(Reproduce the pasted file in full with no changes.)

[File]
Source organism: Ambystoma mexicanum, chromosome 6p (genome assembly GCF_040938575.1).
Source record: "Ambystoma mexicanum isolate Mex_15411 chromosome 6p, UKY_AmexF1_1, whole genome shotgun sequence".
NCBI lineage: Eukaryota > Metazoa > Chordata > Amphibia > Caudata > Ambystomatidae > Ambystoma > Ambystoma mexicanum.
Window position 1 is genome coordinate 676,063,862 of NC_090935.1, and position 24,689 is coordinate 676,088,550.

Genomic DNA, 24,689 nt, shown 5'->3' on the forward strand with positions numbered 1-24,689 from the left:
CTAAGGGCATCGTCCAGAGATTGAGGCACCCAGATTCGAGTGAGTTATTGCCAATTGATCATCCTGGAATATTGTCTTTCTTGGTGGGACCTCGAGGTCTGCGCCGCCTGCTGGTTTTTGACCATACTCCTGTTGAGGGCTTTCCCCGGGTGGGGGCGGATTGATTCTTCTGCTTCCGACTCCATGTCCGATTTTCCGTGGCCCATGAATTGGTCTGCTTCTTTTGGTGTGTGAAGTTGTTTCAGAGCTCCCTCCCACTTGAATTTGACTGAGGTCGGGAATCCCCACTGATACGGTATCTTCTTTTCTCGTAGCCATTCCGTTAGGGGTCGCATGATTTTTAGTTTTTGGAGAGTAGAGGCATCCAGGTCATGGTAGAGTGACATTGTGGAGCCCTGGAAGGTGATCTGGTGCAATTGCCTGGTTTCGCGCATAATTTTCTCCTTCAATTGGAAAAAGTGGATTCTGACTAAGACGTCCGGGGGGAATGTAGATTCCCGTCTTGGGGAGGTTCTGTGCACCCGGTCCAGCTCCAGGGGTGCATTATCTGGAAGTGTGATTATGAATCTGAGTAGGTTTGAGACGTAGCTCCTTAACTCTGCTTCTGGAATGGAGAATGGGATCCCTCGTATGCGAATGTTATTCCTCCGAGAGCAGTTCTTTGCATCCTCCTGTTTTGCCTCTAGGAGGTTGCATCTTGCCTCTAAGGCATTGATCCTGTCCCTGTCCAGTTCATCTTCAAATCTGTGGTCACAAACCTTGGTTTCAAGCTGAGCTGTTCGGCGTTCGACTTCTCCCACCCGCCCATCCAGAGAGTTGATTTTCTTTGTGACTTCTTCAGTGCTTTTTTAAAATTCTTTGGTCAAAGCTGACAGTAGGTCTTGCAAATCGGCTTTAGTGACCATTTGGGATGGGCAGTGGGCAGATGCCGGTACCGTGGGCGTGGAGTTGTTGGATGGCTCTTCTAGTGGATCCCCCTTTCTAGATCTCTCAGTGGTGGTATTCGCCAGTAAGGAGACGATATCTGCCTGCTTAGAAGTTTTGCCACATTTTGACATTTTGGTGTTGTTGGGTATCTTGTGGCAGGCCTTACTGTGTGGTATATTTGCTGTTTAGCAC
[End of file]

Source organism: Ambystoma mexicanum, chromosome 6p (genome assembly GCF_040938575.1).
Source record: "Ambystoma mexicanum isolate Mex_15411 chromosome 6p, UKY_AmexF1_1, whole genome shotgun sequence".
NCBI lineage: Eukaryota > Metazoa > Chordata > Amphibia > Caudata > Ambystomatidae > Ambystoma > Ambystoma mexicanum.
Window position 1 is genome coordinate 676,063,862 of NC_090935.1, and position 24,689 is coordinate 676,088,550.

Genomic DNA, 24,689 nt, shown 5'->3' on the forward strand with positions numbered 1-24,689 from the left:
CTAAGGGCATCGTCCAGAGATTGAGGCACCCAGATTCGAGTGAGTTATTGCCAATTGATCATCCTGGAATATTGTCTTTCTTGGTGGGACCTCGAGGTCTGCGCCGCCTGCTGGTTTTTGACCATACTCCTGTTGAGGGCTTTCCCCGGGTGGGGGCGGATTGATTCTTCTGCTTCCGACTCCATGTCCGATTTTCCGTGGCCCATGAATTGGTCTGCTTCTTTTGGTGTGTGAAGTTGTTTCAGAGCTCCCTCCCACTTGAATTTGACTGAGGTCGGGAATCCCCACTGATACGGTATCTTCTTTTCTCGTAGCCATTCCGTTAGGGGTCGCATGATTTTTAGTTTTTGGAGAGTAGAGGCATCCAGGTCATGGTAGAGTGACATTGTGGAGCCCTGGAAGGTGATCTGGTGCAATTGCCTGGTTTCGCGCATAATTTTCTCCTTCAATTGGAAAAAGTGGATTCTGACTAAGACGTCCGGGGGGAATGTAGATTCCCGTCTTGGGGAGGTTCTGTGCACCCGGTCCAGCTCCAGGGGTGCATTATCTGGAAGTGTGATTATGAATCTGAGTAGGTTTGAGACGTAGCTCCTTAACTCTGCTTCTGGAATGGAGAATGGGATCCCTCGTATGCGAATGTTATTCCTCCGAGAGCAGTTCTTTGCATCCTCCTGTTTTGCCTCTAGGAGGTTGCATCTTGCCTCTAAGGCATTGATCCTGTCCCTGTCCAGTTCATCTTCAAATCTGTGGTCACAAACCTTGGTTTCAAGCTGAGCTGTTCGGCGTTCGACTTCTCCCACCCGCCCATCCAGAGAGTTGATTTTCTTTGTGACTTCTTCAGTGCTTTTTTAAAATTCTTTGGTCAAAGCTGACAGTAGGTCTTGCAAATCGGCTTTAGTGACCATTTGGGATGGGCAGTGGGCAGATGCCGGTACCGTGGGCGTGGAGTTGTTGGATGGCTCTTCTAGTGGATCCCCCTTTCTAGATCTCTCAGTGGTGGTATTCGCCAGTAAGGAGACGATATCTGCCTGCTTAGAAGTTTTGCCACATTTTGACATTTTGGTGTTGTTGGGTATCTTGTGGCAGGCCTTACTGTGTGGTATATTTGCTGTTTAGCAC